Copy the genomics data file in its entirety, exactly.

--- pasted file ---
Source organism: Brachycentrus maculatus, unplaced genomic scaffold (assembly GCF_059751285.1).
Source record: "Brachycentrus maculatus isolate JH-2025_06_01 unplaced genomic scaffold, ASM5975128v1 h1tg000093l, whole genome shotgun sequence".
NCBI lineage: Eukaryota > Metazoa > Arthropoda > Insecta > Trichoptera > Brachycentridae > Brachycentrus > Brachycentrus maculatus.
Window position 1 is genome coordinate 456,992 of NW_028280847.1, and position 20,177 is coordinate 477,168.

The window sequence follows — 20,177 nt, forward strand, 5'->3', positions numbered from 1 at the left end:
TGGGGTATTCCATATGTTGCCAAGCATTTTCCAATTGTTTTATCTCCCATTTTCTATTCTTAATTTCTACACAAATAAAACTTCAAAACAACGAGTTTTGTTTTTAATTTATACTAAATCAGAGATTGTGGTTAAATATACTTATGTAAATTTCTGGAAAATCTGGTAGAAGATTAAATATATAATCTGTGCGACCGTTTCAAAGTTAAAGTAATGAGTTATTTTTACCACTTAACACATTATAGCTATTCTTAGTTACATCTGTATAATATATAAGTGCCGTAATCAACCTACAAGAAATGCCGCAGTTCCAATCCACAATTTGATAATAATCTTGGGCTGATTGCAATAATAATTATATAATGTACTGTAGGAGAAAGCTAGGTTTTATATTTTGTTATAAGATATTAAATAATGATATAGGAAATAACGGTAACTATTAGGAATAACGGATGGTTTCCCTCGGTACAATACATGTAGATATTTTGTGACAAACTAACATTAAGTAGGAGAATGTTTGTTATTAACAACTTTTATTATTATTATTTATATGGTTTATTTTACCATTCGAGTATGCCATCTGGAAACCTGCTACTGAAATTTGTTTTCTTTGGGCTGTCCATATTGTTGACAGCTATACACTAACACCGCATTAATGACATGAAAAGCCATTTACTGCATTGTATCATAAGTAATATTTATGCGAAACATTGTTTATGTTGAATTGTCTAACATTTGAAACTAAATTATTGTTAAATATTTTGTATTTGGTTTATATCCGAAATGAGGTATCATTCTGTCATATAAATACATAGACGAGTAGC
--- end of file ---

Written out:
Source organism: Brachycentrus maculatus, unplaced genomic scaffold (assembly GCF_059751285.1).
Source record: "Brachycentrus maculatus isolate JH-2025_06_01 unplaced genomic scaffold, ASM5975128v1 h1tg000093l, whole genome shotgun sequence".
NCBI lineage: Eukaryota > Metazoa > Arthropoda > Insecta > Trichoptera > Brachycentridae > Brachycentrus > Brachycentrus maculatus.
Window position 1 is genome coordinate 456,992 of NW_028280847.1, and position 20,177 is coordinate 477,168.

The window sequence follows — 20,177 nt, forward strand, 5'->3', positions numbered from 1 at the left end:
TGGGGTATTCCATATGTTGCCAAGCATTTTCCAATTGTTTTATCTCCCATTTTCTATTCTTAATTTCTACACAAATAAAACTTCAAAACAACGAGTTTTGTTTTTAATTTATACTAAATCAGAGATTGTGGTTAAATATACTTATGTAAATTTCTGGAAAATCTGGTAGAAGATTAAATATATAATCTGTGCGACCGTTTCAAAGTTAAAGTAATGAGTTATTTTTACCACTTAACACATTATAGCTATTCTTAGTTACATCTGTATAATATATAAGTGCCGTAATCAACCTACAAGAAATGCCGCAGTTCCAATCCACAATTTGATAATAATCTTGGGCTGATTGCAATAATAATTATATAATGTACTGTAGGAGAAAGCTAGGTTTTATATTTTGTTATAAGATATTAAATAATGATATAGGAAATAACGGTAACTATTAGGAATAACGGATGGTTTCCCTCGGTACAATACATGTAGATATTTTGTGACAAACTAACATTAAGTAGGAGAATGTTTGTTATTAACAACTTTTATTATTATTATTTATATGGTTTATTTTACCATTCGAGTATGCCATCTGGAAACCTGCTACTGAAATTTGTTTTCTTTGGGCTGTCCATATTGTTGACAGCTATACACTAACACCGCATTAATGACATGAAAAGCCATTTACTGCATTGTATCATAAGTAATATTTATGCGAAACATTGTTTATGTTGAATTGTCTAACATTTGAAACTAAATTATTGTTAAATATTTTGTATTTGGTTTATATCCGAAATGAGGTATCATTCTGTCATATAAATACATAGACGAGTAGC